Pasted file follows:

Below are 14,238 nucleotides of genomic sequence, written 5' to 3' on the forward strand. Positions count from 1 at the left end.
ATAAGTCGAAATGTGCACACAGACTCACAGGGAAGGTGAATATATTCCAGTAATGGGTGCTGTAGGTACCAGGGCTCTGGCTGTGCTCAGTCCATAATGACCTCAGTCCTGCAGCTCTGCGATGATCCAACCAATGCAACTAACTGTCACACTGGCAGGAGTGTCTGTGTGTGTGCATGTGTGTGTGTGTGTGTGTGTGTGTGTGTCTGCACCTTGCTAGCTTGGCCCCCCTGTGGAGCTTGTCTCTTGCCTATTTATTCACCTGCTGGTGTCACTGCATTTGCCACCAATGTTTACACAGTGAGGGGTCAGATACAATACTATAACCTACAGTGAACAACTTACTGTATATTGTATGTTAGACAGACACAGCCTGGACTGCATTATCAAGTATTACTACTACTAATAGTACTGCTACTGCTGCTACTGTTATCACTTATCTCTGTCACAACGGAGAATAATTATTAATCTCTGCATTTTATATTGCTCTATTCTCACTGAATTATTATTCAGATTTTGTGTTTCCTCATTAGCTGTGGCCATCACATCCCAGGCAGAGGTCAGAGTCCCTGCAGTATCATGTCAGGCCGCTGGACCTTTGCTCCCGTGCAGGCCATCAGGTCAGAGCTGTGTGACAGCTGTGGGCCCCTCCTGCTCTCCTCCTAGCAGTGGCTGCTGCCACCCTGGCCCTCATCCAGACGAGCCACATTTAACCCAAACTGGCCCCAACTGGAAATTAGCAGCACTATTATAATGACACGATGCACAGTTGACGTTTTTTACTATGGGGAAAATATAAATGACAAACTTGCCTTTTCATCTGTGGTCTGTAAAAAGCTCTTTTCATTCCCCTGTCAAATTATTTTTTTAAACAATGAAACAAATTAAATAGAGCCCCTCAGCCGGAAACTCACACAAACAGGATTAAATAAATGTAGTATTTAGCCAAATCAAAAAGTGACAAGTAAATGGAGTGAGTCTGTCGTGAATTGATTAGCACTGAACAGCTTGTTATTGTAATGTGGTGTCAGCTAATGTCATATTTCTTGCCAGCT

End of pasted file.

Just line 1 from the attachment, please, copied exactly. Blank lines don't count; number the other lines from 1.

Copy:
Below are 14,238 nucleotides of genomic sequence, written 5' to 3' on the forward strand. Positions count from 1 at the left end.